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"Arise, shine; for thy light is come, and the glory of the Lord is risen upon thee. For behold, the darkness shall cover the earth, and gross darkness the people: but the Lord shall arise upon thee, and his glory shall be seen upon thee. And the Gentiles shall come to thy light, and kings to the brightness of thy rising."—Isa. 60:1-3.

THE words of this prophecy have a double application,—first to spiritual Israel, and second to Israel after the flesh. The great and long-looked-for light is the Lord Jesus Christ, the light of the world; and the time indicated is the end or harvest of the Gospel age, when he comes in glory and power to shine as the sun in his Kingdom. That the prophecy had a partial fulfilment to fleshly Israel at our Lord's first advent is true. He indeed was the light and glory of Israel; but as a nation they knew not the time of their visitation (Luke 19:44): the light shined in the darkness, and the darkness comprehended it not. (John 1:5.) Consequently the glory of the Lord was not then seen upon Israel: they did not know their King, nor enter with him into his Kingdom, though the privilege was then offered to them. They did not arise and shine, and therefore darkness came upon them; and, as a nation, blinded to their highest interests, they stumbled into the ditch (Matt. 15:14), a great time of trouble, which, beginning with the destruction of their holy city and the complete wreck of their national polity, drove them out of their own land and left them as fugitives in every land and the subjects of more or less persecution even unto the present day.

All this reminds us very forcibly of the words of Jesus to them,—"Yet a little while is the light with you. Walk while ye have the light, lest darkness come upon you; for he that walketh in darkness knoweth not whither he goeth. While ye have the light, believe in the light, that ye may be the children of light." (John 12:35,36.) But alas! Israel heeded not the light, nor the warning. It was as the Prophet had foretold (Isa. 1:3), "Israel doth not know, my people doth not consider." However, Behold (says Paul) the goodness as well as the severity of God: on them which fell from their high privileges, severity; but upon you Gentiles, goodness, if you heed and continue to walk in the light, but, if like them you become proud and self-righteous, you also will be cut off from the divine favor and left to stumble in darkness.—Rom. 11:22.

Indeed, that such would be the case with the masses of nominal spiritual Israel in the end of the Gospel age, as well as with fleshly Israel in the end of the Jewish age, was also foretold by the Prophet, who said, "And he shall be for a stone of stumbling, and for a rock of offence, to both the houses of Israel." (Isa. 8:14.) Again, in the end of this Gospel age, the Lord of the whole earth has come. He comes not for a sin-offering, as at the first advent, but he comes now in the plenitude of his kingly power to begin his glorious reign and to exalt his faithful Church as his bride and joint-heir to his throne and his glory. He comes while yet darkness covers the earth and gross darkness the people, and the glad message to all his faithful saints is, "Arise, shine! for thy light is come." "Who hath ears to hear, let him hear."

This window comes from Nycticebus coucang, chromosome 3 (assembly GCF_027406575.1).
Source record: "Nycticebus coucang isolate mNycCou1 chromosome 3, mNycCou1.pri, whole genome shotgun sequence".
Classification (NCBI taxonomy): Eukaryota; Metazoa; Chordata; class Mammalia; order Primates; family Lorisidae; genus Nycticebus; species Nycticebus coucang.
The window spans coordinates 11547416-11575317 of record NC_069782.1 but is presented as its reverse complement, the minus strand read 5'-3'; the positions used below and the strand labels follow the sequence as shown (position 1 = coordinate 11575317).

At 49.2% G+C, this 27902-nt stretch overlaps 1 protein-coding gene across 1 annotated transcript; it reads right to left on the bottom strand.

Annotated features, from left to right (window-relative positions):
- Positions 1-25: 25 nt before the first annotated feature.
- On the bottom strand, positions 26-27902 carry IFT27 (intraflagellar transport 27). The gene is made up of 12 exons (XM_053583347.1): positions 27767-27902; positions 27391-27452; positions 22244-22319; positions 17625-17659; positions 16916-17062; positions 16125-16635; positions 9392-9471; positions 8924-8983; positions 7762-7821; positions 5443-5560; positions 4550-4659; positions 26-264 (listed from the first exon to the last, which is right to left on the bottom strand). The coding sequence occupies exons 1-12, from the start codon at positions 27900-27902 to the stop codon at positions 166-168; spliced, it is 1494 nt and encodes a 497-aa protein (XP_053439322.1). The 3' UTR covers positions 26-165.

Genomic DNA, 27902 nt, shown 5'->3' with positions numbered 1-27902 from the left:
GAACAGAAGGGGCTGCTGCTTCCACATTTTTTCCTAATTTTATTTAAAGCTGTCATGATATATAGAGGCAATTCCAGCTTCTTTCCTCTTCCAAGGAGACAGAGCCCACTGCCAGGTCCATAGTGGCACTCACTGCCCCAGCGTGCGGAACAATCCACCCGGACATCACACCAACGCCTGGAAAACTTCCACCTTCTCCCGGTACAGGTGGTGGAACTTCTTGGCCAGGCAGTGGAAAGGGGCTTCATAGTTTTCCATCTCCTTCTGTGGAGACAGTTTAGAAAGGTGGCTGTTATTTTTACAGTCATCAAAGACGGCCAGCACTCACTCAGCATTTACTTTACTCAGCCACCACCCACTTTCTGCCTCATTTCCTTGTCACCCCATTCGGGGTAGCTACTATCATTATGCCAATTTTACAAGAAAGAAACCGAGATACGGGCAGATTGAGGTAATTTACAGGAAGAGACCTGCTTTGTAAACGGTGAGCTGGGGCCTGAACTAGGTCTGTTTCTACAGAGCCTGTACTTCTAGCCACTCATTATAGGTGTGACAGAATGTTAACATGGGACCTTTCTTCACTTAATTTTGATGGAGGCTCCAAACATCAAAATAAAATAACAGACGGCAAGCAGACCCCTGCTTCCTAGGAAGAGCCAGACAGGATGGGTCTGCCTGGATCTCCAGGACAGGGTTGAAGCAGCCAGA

Observe that the Prophet calls upon the saints to shine now, and also tells of a glory about to be revealed in them. The thought of the passage is plainly that they have something to do with the shining to which they are exhorted, while the glory to be put upon them is apart from their own doing, a reward from God to the faithful ones who now diligently let their light shine for him.

Jesus said to his disciples in the beginning of the age, "Ye are the light of the world;" and so the true followers of Christ all through the age who have been with Jesus and learned of him have been the lights of the world. (Matt. 5:14-16.) But this prophecy, taking the standpoint of the end of the age, indicates that greater light is due here than at any previous time. And so we find it. Although the Lord has been enlightening and leading his people ever since the days of his first advent, yet now they are to arise and shine as never before. Within these days of the Lord's presence (since 1874) the light of divine truth has been shining more brightly than ever, so that his people have been able to discover and understand God's deep designs, and to see in his mighty work a grand and benevolent plan of ages, fully worthy of the wisdom, power, justice and love of our God. To use another figure, the table of the Lord has been richly spread with all the bounties of the harvest season, and the Lord himself, according to his promise, is serving.—"Blessed are those servants whom the Lord when he cometh shall find watching: verily, I say unto you, that he shall gird himself and make them to sit down to meat and will come forth and serve them."—Luke 12:37.